Bluehue is obviously an expert on this type of cake and I am not. But, when I have a product that has a shorter shelf life than the average scratch item, it is my responsibility to point this out either when ordering or in the description on my site.
So I will stand by my original post. A client should not have to be a cake expert. We are. And it's our job to make sure the product fits its intended use if the shelf life, storage, etc., is not standard. I have a cake on my site that is delicious, but will crumble slightly if not kept refrigerated and served cold. Each client knows the limitations so that they can decide if it fits their needs. I have eight sticky buns that sell for $40.00. Obviously no one (hopefully) will eat these in one sitting. If I don't provide proper storage, freezing, and re-heating instructions, chances are that more than half of that order will not be at it's best. It doesn't matter how great the first four were when I delivered them. If the last four were not handled properly, the customer, in essence, paid $10 per bun. The customer will be less than satisfied no matter how great they are.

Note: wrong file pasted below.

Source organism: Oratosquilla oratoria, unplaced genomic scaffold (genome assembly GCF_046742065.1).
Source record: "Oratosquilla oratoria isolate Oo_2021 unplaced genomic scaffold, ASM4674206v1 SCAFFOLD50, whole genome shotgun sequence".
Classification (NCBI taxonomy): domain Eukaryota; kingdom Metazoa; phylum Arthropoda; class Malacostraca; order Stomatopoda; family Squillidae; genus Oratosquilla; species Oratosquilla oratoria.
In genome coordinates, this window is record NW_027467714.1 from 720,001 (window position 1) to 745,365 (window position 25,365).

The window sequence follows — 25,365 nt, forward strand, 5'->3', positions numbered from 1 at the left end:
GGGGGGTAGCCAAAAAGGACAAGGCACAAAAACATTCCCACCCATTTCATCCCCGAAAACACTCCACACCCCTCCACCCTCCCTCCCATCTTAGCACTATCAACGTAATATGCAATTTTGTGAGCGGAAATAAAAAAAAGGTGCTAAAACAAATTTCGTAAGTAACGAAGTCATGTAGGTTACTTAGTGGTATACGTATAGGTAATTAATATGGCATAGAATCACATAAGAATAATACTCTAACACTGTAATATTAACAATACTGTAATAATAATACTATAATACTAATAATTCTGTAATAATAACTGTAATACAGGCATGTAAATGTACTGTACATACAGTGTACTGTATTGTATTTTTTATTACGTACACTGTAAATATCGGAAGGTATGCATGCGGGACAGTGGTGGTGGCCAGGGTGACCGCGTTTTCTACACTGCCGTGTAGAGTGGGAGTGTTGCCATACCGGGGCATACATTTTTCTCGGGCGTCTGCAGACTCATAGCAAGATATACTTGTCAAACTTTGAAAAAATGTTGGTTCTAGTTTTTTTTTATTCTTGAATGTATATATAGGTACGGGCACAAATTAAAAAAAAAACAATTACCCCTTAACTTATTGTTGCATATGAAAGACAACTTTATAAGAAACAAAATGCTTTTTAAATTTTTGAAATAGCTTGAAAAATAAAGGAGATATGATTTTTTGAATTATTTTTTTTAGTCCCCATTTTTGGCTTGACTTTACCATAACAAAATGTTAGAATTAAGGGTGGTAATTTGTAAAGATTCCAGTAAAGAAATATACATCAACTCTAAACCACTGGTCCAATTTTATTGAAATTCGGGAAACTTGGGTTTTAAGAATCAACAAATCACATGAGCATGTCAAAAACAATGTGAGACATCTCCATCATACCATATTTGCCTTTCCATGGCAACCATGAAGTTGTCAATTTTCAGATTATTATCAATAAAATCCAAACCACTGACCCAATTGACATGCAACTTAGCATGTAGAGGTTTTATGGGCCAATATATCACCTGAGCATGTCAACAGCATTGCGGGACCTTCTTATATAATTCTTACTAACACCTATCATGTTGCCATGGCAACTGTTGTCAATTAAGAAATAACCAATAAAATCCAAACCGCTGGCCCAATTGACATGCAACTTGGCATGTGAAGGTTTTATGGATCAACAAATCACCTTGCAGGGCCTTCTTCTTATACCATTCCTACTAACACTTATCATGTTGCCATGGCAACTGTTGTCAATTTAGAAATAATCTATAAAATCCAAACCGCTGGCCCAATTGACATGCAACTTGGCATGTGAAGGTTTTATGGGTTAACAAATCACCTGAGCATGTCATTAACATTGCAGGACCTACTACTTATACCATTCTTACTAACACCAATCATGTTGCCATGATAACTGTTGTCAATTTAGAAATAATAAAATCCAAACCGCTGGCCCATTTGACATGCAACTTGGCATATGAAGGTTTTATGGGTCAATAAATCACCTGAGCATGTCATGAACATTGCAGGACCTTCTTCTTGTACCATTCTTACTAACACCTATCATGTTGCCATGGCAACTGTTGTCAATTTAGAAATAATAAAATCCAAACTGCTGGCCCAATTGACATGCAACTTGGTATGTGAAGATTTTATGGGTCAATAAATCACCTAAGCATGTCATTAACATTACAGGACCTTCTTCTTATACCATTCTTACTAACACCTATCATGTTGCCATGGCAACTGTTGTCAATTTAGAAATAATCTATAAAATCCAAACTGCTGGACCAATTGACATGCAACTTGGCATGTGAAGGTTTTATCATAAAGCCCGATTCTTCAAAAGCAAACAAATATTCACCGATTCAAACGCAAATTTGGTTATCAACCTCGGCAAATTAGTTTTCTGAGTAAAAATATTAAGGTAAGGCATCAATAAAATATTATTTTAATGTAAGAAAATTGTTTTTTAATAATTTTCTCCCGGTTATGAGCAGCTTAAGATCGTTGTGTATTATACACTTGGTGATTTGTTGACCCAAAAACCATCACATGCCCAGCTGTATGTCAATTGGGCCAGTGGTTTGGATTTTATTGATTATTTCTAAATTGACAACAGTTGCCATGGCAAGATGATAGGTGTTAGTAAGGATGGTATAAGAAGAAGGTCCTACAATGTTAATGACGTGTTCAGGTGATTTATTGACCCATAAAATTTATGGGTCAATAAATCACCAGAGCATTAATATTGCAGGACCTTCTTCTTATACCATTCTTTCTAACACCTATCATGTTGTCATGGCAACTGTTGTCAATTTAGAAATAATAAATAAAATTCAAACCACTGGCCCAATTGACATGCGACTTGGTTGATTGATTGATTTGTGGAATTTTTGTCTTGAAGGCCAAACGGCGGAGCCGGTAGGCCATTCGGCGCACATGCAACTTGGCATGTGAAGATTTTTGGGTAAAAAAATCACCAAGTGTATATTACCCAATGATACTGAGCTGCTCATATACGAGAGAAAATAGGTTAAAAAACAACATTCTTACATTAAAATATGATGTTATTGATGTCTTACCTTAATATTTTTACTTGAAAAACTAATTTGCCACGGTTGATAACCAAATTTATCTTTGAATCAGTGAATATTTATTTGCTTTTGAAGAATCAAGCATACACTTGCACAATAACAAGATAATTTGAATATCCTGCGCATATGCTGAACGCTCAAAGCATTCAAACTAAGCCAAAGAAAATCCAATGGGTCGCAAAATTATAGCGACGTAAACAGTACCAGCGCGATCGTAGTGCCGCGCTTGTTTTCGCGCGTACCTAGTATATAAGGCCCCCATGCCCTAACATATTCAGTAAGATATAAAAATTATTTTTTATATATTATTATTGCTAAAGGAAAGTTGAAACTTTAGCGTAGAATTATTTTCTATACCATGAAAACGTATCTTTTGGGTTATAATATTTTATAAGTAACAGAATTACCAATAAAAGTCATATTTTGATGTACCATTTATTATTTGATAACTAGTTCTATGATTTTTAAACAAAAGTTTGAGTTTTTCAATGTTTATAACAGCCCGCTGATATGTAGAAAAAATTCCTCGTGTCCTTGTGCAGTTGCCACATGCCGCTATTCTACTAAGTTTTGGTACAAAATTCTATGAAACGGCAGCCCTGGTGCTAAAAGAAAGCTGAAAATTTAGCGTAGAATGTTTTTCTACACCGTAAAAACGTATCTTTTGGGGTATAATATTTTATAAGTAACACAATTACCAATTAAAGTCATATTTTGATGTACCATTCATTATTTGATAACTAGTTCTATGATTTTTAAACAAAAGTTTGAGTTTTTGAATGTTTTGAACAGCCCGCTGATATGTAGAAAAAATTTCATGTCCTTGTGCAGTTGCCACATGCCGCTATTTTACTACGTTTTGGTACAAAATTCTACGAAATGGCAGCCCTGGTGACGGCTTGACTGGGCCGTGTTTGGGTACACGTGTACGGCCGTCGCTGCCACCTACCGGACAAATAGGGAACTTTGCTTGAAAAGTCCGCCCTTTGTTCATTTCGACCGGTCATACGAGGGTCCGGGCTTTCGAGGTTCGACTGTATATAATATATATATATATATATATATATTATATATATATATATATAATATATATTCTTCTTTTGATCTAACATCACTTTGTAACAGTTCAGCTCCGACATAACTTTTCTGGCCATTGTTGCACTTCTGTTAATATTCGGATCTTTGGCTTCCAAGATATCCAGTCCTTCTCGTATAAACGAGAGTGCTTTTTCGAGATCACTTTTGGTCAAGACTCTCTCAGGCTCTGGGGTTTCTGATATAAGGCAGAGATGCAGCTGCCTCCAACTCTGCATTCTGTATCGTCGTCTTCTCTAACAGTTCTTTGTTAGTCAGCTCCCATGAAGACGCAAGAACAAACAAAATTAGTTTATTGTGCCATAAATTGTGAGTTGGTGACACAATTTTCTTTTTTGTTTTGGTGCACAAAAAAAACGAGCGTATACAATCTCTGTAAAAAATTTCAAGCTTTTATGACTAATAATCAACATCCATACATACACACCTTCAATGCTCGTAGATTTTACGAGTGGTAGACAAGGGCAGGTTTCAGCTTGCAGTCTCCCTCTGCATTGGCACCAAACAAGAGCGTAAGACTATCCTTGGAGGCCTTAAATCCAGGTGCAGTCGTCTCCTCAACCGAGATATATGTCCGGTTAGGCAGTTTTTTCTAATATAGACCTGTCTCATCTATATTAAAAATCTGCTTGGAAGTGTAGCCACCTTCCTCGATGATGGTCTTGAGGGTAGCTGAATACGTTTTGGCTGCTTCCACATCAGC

In my research, I have found that many customers give rave reviews, but in fact feel that the product did not live up to the price or was considered mediocre. But in many areas, mediocre is still the best available. I am actually researching this among other industry practices and this general information has been my finding in 100% of cases I have researched. No details. Sorry. I'm gathering information for a later purpose.
Blue and carmijok, sorry, maybe I should have used the term, "event cake", but the post is still the same.
Carmijok, I have obviously not tasted the cakes from your bakery. The information I have is based on gathering data in a standard scientific manner. This is not research of just this subject, but part of a broader project. My bakery and its products are not a factor in the research. It is purely collected with no prejudice.